Empowering or Confining? … The pressures of hook-up culture at university.

Is casual sex liberating or actually just a patriarchal convention?

Imogen Clarke
10th November 2021
Image: IMDb
“Sex is as easy as swiping right”. But should it be? Too many of my peers are settling for hook-ups instead of something more. Are we being conditioned to think that’s all we deserve? And, in a dating culture that undeniably caters towards men, we can’t win. We disagree with hook-up culture, then we’re “slut-shaming”, we’re “vanilla”, we’re “prudish”. We play into it and even enjoy it, we’re “easy”. Are we agents of the patriarchy by condoning hook-up culture? Or are we removing female sexual empowerment by criticizing it?

I often wonder how dating apps are so successful when men don’t know how to take a photo (we're all guilty of the “he looks better in real life I promise!”). Yet as expected, Tinder and other akin dating apps enjoyed a “surge” in usage during the pandemic, much to the financial gain of their creators. We’ve used these apps to make sex instantaneous and people are profiting from this immediate gratification. But quicker isn’t necessarily better. Yes, during the pandemic meeting people wasn’t so easy. But now we’re through the other side, it looks like the new popularity of dating apps is here to stay.

So, how does hook-up culture at university affect us? A male friend said he felt obligated to get on with someone in real life if he’d already been talking to them online. Dating apps create a middle-man in any relationship that doesn’t need to be there. Yet a female friend said the main pressure for her was feeling like she "owed something" to the person she’d been talking to when meeting them. This pressure of sex is so deeply engrained in university dating society that making a genuine connection with someone on a dating app seems impossible. And how could it be any other way when we’re judging someone’s suitability based on a few photos?

We might find casual hook-ups fun and liberating, but are we still catering to the male gaze just as much as if we “make him wait”?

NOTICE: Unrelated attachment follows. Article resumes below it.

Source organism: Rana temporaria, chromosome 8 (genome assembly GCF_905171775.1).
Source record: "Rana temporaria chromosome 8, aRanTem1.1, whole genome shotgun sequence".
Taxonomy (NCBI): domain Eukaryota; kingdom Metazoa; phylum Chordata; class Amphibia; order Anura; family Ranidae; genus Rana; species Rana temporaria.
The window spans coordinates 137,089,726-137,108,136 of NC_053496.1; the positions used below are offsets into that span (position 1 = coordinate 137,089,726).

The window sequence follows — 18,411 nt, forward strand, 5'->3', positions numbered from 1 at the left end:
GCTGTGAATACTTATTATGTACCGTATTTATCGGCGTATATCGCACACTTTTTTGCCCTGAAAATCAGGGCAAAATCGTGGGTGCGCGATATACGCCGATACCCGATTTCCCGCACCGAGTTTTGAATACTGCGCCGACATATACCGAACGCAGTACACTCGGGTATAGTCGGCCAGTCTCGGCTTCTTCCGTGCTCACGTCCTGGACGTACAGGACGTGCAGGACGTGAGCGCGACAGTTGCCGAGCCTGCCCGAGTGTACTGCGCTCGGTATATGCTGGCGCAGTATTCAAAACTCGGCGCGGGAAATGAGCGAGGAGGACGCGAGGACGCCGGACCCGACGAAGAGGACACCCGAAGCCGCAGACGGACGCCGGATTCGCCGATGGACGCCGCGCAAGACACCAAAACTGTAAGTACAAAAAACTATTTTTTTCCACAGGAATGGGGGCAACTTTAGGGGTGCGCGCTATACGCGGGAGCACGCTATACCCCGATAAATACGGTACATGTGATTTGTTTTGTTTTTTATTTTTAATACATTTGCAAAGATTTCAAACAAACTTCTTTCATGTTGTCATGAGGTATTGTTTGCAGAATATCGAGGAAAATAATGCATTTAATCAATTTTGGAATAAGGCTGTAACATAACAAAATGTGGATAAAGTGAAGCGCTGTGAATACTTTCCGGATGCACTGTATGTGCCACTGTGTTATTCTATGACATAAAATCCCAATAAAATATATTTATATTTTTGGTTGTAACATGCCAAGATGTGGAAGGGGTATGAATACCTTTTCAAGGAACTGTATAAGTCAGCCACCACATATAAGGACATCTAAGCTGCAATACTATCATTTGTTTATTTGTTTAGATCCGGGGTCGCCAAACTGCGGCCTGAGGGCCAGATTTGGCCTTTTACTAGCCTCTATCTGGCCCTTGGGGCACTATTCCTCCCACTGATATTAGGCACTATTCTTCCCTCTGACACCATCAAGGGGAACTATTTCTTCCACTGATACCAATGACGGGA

However, hook-up culture can be just as imprisoning for men as well. Young men are celebrated for their body-count as much as women are shamed for theirs. And thus hook-up culture is normalised. Typically this pressure is coming from other men, rather than women, but that’s not always the case. And, why are we all so scared of commitment? Hook-up culture at university has meant that, even when you meet someone at a social or in a bar, they immediately say “I don’t want anything serious” before they even know you! Girls, let me tell you, what he’s really saying is, “I just want to have sex with you a few times, that’s it.” Do not hold out hope. And this kind of interaction is actually good by our standards. If you’re unlucky, hook-up culture means he won’t even tell you what he wants, he'll sleep with you, and never text back (Carol King's "Will You Still Love Me Tomorrow?" comes to mind). Again, women can’t win. We might find casual hook-ups fun and liberating, but are we still catering to the male gaze just as much as if we “make him wait”?

So, has hook-up culture become too normalized? Or am I just being dramatic? One thing’s for sure though, you shouldn’t be able to make dating decisions while swiping on the loo.

Food for Thought…
"Male fantasies, male fantasies, is everything run by male fantasies? Up on a pedestal or down on your knees, it's all a male fantasy: that you're strong enough to take what they dish out, or else too weak to do anything about it. Even pretending you aren't catering to male fantasies is a male fantasy: pretending you're unseen, pretending you have a life of your own, that you can wash your feet and comb your hair unconscious of the ever-present watcher peering through the keyhole, peering through the keyhole in your own head, if nowhere else. You are a woman with a man inside watching a woman. You are your own voyeur."
-Margaret Atwood, The Robber Bride.

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